Good news, bad news.

The good news is that now that we are no longer filming Psych, I’ve lined up some jobs in Hollywood.

The bad news is that I have to be in Los Angeles for extended periods of time.

This is a real struggle for someone who loves the Northwest, especially during an extended drought that is turning the Golden State into the Dust Bowl.

Locally, the smog is horrible and the traffic is in a state of permanent gridlock. There is no longer a rush HOUR in LA—the freeways are always jammed and the overflow has spilled into all of the local streets.

You take your life in your hands just walking around because pedestrians are regarded as at best irritants and at worse easy targets.

If this sounds cataclysmic, that is exactly what it is. This place has reached a critical mass and the city fathers and mothers just keep issuing more building permits to grow the tax base.

As you all know, the Zookeeper is all about solving problems and not just complaining about things. Taking the bull by it’s horns.

Sometimes the best solutions are incredibly easy. The population of Los Angeles is a shade over 4 million and I have found a way to reduce this number by 25 percent.

I am forming a new city—let’s call it Melvindam (think Amsterdam)—that will take one million residents of the LA Basin and move them to a wonderful breezy location along the California Coast. It’s a 30-mile stretch between Santa Barbara and Buellton.

There are a great many people who live in Los Angeles who don’t need to be there. They aren’t working in the movie industry or the aerospace industry and they mostly have service jobs that could easily be transported to Melvindam.

If you are a doctor or a merchant or in any of the service industries, a city of one million will give you lots of patients and customers and clients.

If someone has to commute, I am installing a high-speed commuter train along existing tracks that run along the Pacific Ocean. Those lines will be able to connect to the new Metro subway system that is crawling towards completion in Los Angeles.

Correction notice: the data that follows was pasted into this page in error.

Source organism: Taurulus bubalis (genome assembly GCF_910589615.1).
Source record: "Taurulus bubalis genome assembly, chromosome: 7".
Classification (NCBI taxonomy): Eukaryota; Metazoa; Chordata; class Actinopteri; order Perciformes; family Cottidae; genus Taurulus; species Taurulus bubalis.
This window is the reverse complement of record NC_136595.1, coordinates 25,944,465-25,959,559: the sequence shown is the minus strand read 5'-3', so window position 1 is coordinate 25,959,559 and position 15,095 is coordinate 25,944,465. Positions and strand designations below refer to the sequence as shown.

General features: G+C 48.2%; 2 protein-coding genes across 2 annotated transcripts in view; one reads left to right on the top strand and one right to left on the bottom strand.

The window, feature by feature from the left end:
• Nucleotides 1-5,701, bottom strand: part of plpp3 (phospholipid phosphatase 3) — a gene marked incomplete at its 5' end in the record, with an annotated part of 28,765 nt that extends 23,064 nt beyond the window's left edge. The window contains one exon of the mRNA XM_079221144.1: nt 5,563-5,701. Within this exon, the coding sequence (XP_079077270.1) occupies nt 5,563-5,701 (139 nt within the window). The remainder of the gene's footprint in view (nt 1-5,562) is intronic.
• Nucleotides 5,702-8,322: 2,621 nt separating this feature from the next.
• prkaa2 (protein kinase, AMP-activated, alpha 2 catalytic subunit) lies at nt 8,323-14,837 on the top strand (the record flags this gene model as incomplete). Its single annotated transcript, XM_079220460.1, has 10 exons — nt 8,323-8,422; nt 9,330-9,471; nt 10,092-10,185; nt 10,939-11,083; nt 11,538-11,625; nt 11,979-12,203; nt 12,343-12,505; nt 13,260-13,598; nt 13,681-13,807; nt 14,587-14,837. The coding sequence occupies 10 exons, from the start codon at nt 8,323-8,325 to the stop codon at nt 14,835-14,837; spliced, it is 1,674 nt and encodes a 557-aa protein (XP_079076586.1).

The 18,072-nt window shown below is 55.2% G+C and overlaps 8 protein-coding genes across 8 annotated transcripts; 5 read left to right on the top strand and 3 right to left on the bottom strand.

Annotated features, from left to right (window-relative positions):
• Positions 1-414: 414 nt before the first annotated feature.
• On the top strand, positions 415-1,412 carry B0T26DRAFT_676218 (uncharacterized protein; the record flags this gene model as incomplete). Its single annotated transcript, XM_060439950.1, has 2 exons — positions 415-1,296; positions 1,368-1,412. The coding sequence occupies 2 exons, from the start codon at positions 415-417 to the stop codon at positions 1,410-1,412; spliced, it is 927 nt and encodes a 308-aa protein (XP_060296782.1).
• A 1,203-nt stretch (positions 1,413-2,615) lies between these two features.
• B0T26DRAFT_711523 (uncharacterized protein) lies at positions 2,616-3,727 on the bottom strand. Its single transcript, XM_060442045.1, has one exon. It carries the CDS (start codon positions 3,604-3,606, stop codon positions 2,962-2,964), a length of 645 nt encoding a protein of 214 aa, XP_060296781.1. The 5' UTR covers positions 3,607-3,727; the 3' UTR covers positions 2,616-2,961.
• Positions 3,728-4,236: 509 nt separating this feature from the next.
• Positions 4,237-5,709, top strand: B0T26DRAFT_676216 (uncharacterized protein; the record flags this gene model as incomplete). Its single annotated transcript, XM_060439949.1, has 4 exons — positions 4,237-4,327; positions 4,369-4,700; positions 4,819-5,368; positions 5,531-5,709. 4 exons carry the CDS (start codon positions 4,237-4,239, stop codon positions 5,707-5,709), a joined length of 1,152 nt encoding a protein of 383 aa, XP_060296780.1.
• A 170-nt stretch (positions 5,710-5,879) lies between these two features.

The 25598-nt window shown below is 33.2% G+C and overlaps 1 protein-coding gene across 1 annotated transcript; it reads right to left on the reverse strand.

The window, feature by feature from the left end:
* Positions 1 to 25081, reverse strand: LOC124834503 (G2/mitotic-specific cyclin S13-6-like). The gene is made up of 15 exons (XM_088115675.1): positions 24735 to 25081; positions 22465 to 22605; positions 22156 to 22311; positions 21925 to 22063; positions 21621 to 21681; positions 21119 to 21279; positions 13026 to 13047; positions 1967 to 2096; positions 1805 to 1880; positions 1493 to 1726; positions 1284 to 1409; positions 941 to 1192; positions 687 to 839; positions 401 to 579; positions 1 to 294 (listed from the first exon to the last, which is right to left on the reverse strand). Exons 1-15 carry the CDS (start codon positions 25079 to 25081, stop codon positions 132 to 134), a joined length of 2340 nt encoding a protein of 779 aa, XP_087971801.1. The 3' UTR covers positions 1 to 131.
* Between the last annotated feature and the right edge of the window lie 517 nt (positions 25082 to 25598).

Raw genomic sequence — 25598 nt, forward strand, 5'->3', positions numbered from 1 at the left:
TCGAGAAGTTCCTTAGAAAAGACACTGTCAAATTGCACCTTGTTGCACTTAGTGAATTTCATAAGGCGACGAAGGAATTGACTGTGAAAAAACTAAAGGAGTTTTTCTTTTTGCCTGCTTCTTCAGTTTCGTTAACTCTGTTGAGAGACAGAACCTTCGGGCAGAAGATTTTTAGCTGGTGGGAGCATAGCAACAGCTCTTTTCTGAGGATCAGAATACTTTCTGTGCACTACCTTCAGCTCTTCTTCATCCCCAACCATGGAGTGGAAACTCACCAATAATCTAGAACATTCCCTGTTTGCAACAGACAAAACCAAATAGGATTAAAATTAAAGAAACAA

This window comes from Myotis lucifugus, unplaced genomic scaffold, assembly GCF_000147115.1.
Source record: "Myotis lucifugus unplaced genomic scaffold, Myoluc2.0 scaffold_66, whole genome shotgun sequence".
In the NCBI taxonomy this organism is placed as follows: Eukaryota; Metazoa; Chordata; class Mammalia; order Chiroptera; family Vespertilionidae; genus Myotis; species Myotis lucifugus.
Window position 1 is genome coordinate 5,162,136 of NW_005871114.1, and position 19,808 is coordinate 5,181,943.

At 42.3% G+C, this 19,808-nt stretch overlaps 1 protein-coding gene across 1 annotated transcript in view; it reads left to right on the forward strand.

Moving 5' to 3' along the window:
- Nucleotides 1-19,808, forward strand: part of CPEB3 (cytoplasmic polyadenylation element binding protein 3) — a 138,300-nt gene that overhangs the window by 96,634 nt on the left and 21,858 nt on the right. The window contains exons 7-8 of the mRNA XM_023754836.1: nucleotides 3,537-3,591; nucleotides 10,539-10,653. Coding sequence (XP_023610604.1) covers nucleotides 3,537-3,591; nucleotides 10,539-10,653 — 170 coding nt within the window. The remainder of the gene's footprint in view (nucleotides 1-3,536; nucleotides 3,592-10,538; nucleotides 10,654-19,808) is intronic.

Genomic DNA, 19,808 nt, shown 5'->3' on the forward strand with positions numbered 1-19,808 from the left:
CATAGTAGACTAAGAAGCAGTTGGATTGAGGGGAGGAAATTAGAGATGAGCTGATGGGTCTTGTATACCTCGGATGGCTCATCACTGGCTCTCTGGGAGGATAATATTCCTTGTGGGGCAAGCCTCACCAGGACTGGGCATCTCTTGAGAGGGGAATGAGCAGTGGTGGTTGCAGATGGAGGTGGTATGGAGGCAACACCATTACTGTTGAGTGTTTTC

After scouting many locations, I chose this stretch to build my city because it is primo land that slopes down to the ocean and it is very sparsely inhabited. There will be very little disruption to the very few existing residents, and while we will remove those residents using eminent domain, we will certainly reward them at a reasonable rate.

If they don’t like it, too bad. How do they think the railroad and every interstate highway was built in America. Steven Spielberg and James Cameron and the others who are rumored to have big beautiful ranches up there that they hardly ever go to—get over it. Think of the greater good. Take one for the team, the big team—Planet Earth.

One of the great things about this location is that the housing will be built in a sustainable cluster and virtually every residence will have an ocean view. The lack of really high end housing will keep away a certain, shall we say, elite type of buyer who might prefer to have a big house somewhere behind a wall.

Water won’t be a problem because I am running a pipeline from an Arctic iceberg directly to Melvindam. This might sound outrageous but the city of Santa Barbara actually researched just such a solution during the seven year drought in the 1980’s. True.

All the cars and trucks and buses will be either electric or run on natural gas and hydrogen as that becomes more readily available. Needless to say, if you a regular reader of the Zookeeper, you won’t be surprised to hear that leaf blowers will be banned.

Imagine, a beautiful location overlooking the Pacific Ocean with wonderful westerly breezes and no smog and no noisy combustion engines. Every once in a while the whoosh of a high speed train going by.

And don’t worry. If we sell out before you can get your act together to make the move, I’m already eyeing a lovely stretch of Oxnard farmland for our companion city, Meltopia.



My name is Mel and I have a problem!

I am addicted to caffeine. But my addiction has developed into a very expensive habit. I love coffee—very good coffee.

Recently a study showed that half the coffee drinkers in American would be satisfied with the freeze-dried varietals. This made me sad.

I guess I just identify with the high class users. I feel sorry for those poor fools who are addicted to the buzz but don’t care about taste or freshness or color or terroir.

My life took a very definite turn for the better when I discovered, via a recommendation from a friend, an amazing coffee roaster who lives ten minutes from my house in Bellingham.

It’s in the boonies, and you drive down a long dirt road to a little settlement where you are greeted by a lovable Yellow Lab.

Inside a small log building, on the second floor, is an amazing roasting machine that was developed on nearby Camano Island.

Here, a gifted man, let’s call him Rodrigo, demonstrated to me the art and the science of coffee roasting. The beans come from the best growing regions in the World, all along the equator but spanning the globe from Central American and South to Africa and Asia and back via New Guinea.

Rodrigo would pop the beans like pop corn and listen for the second crackle to know that the bean had reached it’s full potential.

I took a few bags of beans—real coffee drinkers grind their own beans every morning because freshness is paramount!